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Thayer ASEAN Defence Ministers Meeting an Assessment

Thayer ASEAN Defence Ministers Meeting an Assessment

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Published by Carlyle Alan Thayer
An assessment of the just concluded 4th ASEAN Defence Ministers Meeting in Hanoi that approved a dialogue process with eight counterpart defence ministers from the region known in shorthand as ASEAN Plus or ASEAN + 8.
An assessment of the just concluded 4th ASEAN Defence Ministers Meeting in Hanoi that approved a dialogue process with eight counterpart defence ministers from the region known in shorthand as ASEAN Plus or ASEAN + 8.

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Categories:Types, Research, Law
Published by: Carlyle Alan Thayer on May 12, 2010
Copyright:Attribution Non-commercial


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Background Briefing:ASEAN Defence MinistersMeeting: An AssessmentCarlyle A. ThayerMay 12, 2010
[client name deleted]Question: Can you provide an assessment of the recently concluded 4
ASEANDefence Ministers Meeting? In particular can you offer any insights why the meetingended after just one day and did not run the scheduled three days? Please provideyour view on what is the ADMM Plus and how important is it? Finally, will the SouthChina Sea issue be discussed at the inaugural ADMM Plus meeting to be held laterthis year?ANSWER: On the 11
of May (0952 hrs), Voice of Vietnam reported that the 4
 ASEAN Defence Ministers Meeting (ADMM) “is taking place in Hanoi from May 10‐13. Another broadcast by Voice of Vietnam on the same day (1243 hrs) mentionedthat it would be a “three‐day meeting.” Vietnam’s Defence Minister hosted bilateralmeetings with his counterparts and the ASEAN Deputy Secretary‐General on May10
. The ADMM met on May 11
and was reported to have closed at a pressconference held that day.
Thayer Consultancy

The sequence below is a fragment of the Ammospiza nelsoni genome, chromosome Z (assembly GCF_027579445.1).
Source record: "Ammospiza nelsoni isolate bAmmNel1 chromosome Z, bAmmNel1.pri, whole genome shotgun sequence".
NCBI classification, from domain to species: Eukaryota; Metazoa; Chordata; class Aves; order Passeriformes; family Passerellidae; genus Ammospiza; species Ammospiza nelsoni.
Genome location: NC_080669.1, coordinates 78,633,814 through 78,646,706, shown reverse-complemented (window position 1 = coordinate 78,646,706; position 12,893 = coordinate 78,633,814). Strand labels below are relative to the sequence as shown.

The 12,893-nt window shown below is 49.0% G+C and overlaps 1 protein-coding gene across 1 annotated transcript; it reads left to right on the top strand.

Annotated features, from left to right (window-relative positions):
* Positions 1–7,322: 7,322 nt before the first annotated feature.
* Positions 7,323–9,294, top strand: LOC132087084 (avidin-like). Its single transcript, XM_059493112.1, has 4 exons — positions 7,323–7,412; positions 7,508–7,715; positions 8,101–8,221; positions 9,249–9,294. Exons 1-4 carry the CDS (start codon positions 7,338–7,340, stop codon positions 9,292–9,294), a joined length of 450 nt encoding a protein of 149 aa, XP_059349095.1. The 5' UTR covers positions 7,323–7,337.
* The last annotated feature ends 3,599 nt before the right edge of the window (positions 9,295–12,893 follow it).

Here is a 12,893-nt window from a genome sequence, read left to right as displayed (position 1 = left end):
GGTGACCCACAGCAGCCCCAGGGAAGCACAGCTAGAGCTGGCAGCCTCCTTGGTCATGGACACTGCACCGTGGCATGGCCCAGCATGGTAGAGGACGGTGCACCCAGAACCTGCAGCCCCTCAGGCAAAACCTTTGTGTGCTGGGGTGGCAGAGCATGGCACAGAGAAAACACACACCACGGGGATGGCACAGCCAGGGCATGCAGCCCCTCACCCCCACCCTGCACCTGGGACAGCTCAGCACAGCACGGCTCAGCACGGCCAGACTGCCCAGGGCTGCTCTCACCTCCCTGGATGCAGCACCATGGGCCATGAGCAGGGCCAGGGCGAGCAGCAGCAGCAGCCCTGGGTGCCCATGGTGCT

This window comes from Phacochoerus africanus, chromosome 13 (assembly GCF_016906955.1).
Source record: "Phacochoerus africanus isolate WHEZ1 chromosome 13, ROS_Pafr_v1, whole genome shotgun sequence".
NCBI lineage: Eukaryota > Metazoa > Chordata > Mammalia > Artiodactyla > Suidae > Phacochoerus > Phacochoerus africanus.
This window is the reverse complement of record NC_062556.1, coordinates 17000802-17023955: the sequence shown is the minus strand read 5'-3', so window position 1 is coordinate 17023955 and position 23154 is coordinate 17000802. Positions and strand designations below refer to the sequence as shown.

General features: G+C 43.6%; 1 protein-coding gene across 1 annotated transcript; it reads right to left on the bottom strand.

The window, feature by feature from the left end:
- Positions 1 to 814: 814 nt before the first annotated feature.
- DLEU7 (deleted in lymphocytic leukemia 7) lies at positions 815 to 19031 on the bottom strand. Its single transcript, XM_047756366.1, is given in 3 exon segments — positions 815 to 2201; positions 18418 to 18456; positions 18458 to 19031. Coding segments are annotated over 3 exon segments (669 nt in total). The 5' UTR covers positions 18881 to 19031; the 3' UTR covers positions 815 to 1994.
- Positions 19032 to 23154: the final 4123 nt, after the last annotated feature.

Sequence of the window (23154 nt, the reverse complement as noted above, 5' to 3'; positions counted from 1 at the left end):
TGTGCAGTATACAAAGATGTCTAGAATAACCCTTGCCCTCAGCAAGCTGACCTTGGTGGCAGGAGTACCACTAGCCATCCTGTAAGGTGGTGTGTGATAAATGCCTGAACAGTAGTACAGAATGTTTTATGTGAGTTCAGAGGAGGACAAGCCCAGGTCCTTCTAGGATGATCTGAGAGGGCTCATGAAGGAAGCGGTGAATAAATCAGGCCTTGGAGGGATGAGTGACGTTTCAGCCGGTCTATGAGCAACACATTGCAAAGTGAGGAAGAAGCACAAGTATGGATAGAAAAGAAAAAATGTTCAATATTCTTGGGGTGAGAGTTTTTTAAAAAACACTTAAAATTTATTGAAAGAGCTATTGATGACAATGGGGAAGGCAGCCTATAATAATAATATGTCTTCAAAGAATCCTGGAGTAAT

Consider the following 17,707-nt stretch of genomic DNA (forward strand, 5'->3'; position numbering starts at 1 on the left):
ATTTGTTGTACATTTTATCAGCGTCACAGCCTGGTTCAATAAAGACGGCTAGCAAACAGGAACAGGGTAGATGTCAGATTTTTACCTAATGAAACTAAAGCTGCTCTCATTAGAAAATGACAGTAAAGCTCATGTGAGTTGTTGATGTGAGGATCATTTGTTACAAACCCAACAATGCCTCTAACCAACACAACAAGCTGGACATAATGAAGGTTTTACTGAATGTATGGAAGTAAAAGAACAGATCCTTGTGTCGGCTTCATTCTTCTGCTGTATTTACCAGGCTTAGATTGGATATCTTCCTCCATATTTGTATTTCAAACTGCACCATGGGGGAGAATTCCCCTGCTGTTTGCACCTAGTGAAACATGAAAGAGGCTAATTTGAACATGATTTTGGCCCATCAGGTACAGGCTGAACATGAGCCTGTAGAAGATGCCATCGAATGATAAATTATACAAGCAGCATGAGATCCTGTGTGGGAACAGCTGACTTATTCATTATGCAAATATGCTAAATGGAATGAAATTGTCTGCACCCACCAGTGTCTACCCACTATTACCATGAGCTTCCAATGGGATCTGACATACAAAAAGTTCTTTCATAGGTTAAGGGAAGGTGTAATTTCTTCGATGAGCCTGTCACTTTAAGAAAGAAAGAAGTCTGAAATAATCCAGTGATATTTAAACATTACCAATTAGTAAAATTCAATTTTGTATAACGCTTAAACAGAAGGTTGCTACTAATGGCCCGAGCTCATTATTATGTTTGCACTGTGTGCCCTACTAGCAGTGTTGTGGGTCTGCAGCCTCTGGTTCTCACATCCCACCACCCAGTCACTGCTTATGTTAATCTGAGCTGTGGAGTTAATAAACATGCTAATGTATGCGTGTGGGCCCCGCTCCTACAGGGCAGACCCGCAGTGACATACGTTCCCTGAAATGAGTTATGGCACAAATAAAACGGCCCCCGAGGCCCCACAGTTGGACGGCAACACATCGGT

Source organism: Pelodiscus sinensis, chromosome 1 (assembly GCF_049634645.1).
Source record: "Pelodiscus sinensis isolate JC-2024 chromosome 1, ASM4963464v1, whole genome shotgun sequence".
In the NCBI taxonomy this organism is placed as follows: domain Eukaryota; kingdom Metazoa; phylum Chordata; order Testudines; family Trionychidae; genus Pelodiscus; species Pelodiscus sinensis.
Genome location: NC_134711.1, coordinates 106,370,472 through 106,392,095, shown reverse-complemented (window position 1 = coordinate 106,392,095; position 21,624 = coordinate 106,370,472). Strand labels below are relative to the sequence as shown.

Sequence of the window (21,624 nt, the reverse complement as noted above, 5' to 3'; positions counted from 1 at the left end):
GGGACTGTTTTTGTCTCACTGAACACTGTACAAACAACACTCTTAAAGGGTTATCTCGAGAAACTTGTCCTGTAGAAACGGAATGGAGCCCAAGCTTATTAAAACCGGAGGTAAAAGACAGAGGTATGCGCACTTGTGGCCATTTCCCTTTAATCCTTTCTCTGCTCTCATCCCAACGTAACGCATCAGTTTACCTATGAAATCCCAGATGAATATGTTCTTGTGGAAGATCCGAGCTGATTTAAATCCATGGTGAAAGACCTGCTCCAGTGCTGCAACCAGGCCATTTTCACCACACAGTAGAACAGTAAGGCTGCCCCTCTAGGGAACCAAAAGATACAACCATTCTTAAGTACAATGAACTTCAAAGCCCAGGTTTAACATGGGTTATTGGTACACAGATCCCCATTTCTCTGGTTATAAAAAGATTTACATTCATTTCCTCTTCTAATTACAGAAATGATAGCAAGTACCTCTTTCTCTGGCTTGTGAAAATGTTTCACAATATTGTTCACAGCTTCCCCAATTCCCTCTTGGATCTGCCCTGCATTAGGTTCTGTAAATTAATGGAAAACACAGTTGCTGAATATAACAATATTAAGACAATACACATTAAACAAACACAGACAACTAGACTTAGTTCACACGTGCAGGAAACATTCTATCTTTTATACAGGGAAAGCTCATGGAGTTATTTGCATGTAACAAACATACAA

ABN # 65 648 097 123
There is no explanation why the ADMM did not extend until May 12
or May 13
.The three‐day period may have included official arrival and departure ceremonies. Itis unclear whether an informal retreat was planned or even part of the program. Theagenda for the 4
ADMM was relatively straight forward and the key items fordiscussion had been thoroughly reviewed by senior officials (ASEAN Defence SeniorOfficials Meeting) and chiefs of the defence forces in meetings held prior to theADMM.In 2003, ASEAN has set itself the goal of creating anASEAN Community by 2020(since brought forward to2015) based on three pillars:political‐security, economicand socio‐cultural. TheASEAN Charter, which cameinto force in 2008, gave each of these pillars an institutionalform by creating three ministerial‐level councils, including an ASEAN Political‐Security Council. ASEAN defence ministers were the last ministerial group to formamong ASEAN ministers.The ADMM is “the highest ministerial defence and security consultative andcooperative mechanism for discussion of regional security issues” (Joint Declarationof the ASEAN Defence Ministers On Strengthening ASEAN Defence Cooperation forStability and Development of the Region, May 11, 2010).This ASEAN Political‐Security Councilwill incorporate the annual ASEANDefence Ministers Meeting whichbegan in May 2006. The Protocol tothe ADMM Concept Paper states“the ADMM